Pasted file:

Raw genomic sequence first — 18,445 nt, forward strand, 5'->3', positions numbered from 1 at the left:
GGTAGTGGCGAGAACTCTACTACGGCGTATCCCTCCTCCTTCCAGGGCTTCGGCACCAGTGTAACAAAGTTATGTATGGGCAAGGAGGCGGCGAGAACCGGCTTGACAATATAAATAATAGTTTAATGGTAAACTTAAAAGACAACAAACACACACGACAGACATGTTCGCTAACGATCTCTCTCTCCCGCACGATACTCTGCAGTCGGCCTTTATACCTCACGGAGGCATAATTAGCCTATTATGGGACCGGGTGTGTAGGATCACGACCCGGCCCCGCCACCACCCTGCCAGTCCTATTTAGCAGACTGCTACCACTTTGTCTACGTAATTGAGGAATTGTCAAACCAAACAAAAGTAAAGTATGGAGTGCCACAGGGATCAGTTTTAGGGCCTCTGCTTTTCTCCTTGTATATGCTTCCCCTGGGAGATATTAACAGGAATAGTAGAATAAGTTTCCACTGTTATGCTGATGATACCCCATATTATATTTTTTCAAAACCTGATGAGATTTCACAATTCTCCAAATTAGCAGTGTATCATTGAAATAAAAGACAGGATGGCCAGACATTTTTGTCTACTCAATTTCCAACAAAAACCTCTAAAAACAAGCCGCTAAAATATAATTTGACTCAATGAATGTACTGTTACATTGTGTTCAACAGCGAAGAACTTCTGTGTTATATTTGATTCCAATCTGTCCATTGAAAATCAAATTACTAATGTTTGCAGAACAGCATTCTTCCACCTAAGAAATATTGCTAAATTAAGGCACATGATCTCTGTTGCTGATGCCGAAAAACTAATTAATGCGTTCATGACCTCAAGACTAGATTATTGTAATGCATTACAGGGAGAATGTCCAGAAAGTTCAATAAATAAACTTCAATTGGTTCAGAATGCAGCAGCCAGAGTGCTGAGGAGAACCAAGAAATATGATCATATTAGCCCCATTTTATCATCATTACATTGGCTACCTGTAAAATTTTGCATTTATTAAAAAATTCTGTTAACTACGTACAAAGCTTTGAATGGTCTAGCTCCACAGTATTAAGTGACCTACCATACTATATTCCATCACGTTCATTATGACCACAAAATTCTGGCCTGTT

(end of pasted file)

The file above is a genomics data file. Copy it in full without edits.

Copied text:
Raw genomic sequence first — 18,445 nt, forward strand, 5'->3', positions numbered from 1 at the left:
GGTAGTGGCGAGAACTCTACTACGGCGTATCCCTCCTCCTTCCAGGGCTTCGGCACCAGTGTAACAAAGTTATGTATGGGCAAGGAGGCGGCGAGAACCGGCTTGACAATATAAATAATAGTTTAATGGTAAACTTAAAAGACAACAAACACACACGACAGACATGTTCGCTAACGATCTCTCTCTCCCGCACGATACTCTGCAGTCGGCCTTTATACCTCACGGAGGCATAATTAGCCTATTATGGGACCGGGTGTGTAGGATCACGACCCGGCCCCGCCACCACCCTGCCAGTCCTATTTAGCAGACTGCTACCACTTTGTCTACGTAATTGAGGAATTGTCAAACCAAACAAAAGTAAAGTATGGAGTGCCACAGGGATCAGTTTTAGGGCCTCTGCTTTTCTCCTTGTATATGCTTCCCCTGGGAGATATTAACAGGAATAGTAGAATAAGTTTCCACTGTTATGCTGATGATACCCCATATTATATTTTTTCAAAACCTGATGAGATTTCACAATTCTCCAAATTAGCAGTGTATCATTGAAATAAAAGACAGGATGGCCAGACATTTTTGTCTACTCAATTTCCAACAAAAACCTCTAAAAACAAGCCGCTAAAATATAATTTGACTCAATGAATGTACTGTTACATTGTGTTCAACAGCGAAGAACTTCTGTGTTATATTTGATTCCAATCTGTCCATTGAAAATCAAATTACTAATGTTTGCAGAACAGCATTCTTCCACCTAAGAAATATTGCTAAATTAAGGCACATGATCTCTGTTGCTGATGCCGAAAAACTAATTAATGCGTTCATGACCTCAAGACTAGATTATTGTAATGCATTACAGGGAGAATGTCCAGAAAGTTCAATAAATAAACTTCAATTGGTTCAGAATGCAGCAGCCAGAGTGCTGAGGAGAACCAAGAAATATGATCATATTAGCCCCATTTTATCATCATTACATTGGCTACCTGTAAAATTTTGCATTTATTAAAAAATTCTGTTAACTACGTACAAAGCTTTGAATGGTCTAGCTCCACAGTATTAAGTGACCTACCATACTATATTCCATCACGTTCATTATGACCACAAAATTCTGGCCTGTT